For the Fed, new data charts show family feuds may be a sign of health

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FILE PHOTO: The Federal Reserve in Washington

By Howard Schneider

WASHINGTON (Reuters) – Turns out, where the U.S. Federal Reserve is concerned, disagreement is a good thing.

In what’s meant to provide greater insight on the U.S. central bank’s deliberations, the Fed next week will begin releasing new material along with its quarterly economic projections. Included in this enhancement are a series of “diffusion indexes” that show the risk and uncertainty policymakers as a group attach to their projections for growth, unemployment and inflation.

Graphic: The Fed’s new scorecard – https://graphics.reuters.com/USA-FED/SEPS/azgvoykwmvd/chart.png

Fed Chair Jerome Powell said in November the new charts would give “a timely perspective on the risks and uncertainties” to the projections – and perhaps keep market and other analysts from treating them with too much reverence.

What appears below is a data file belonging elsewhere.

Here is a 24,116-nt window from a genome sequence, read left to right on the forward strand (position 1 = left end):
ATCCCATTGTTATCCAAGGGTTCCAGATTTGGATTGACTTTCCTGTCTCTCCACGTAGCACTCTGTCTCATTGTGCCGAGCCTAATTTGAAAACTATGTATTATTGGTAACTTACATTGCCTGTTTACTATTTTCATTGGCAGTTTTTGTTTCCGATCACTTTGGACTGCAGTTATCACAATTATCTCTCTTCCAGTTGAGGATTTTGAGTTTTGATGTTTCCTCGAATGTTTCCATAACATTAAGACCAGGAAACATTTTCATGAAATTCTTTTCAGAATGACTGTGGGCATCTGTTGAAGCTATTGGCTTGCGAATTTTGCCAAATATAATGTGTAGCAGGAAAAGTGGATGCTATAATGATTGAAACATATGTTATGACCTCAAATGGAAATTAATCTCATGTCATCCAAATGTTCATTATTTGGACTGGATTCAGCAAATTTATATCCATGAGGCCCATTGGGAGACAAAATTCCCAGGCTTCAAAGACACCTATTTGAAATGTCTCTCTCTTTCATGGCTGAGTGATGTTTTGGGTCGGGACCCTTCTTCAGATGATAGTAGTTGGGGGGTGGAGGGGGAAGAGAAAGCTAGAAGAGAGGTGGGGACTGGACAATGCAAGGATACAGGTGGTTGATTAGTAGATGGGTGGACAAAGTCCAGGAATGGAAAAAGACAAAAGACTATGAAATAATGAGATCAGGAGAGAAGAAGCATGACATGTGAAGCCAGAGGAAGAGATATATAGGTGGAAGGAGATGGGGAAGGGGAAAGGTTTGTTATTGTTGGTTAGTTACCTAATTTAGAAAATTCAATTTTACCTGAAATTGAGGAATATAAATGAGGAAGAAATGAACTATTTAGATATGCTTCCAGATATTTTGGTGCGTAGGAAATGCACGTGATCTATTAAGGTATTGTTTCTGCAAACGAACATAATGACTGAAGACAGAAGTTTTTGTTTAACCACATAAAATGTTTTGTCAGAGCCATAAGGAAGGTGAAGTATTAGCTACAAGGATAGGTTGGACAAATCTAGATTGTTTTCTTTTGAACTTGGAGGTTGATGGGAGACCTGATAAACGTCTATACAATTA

The Fed released examples of the new charts https://www.federalreserve.gov/newsevents/pressreleases/files/monetary20201211a1.pdf on Friday, using data from meetings going back to 2007. If anything the indexes show that when Fed members start to agree, it probably means the economy is doing poorly, or at least may be heading for a turn.

For instance, opinions on risk and uncertainty were closely aligned among Fed members during the financial crisis and recession from 2007 to 2009. The diffusion index for economic growth neared a reading of -1, meaning almost all Fed officials saw a greater chance the economy would do worse than they thought, as opposed to better.

During the decade of economic expansion that followed, the indexes crept back toward zero as Fed members differed more on the degree of uncertainty they felt about their projections, and the risks the economy faced.

Come the pandemic? For its June and September forecasts, Fed officials were nearly unanimous in saying there was more uncertainty than usual around their forecasts – with a diffusion index at or near 1, for an unprecedented crisis.

(Reporting by Howard Schneider; Editing by Dan Burns)

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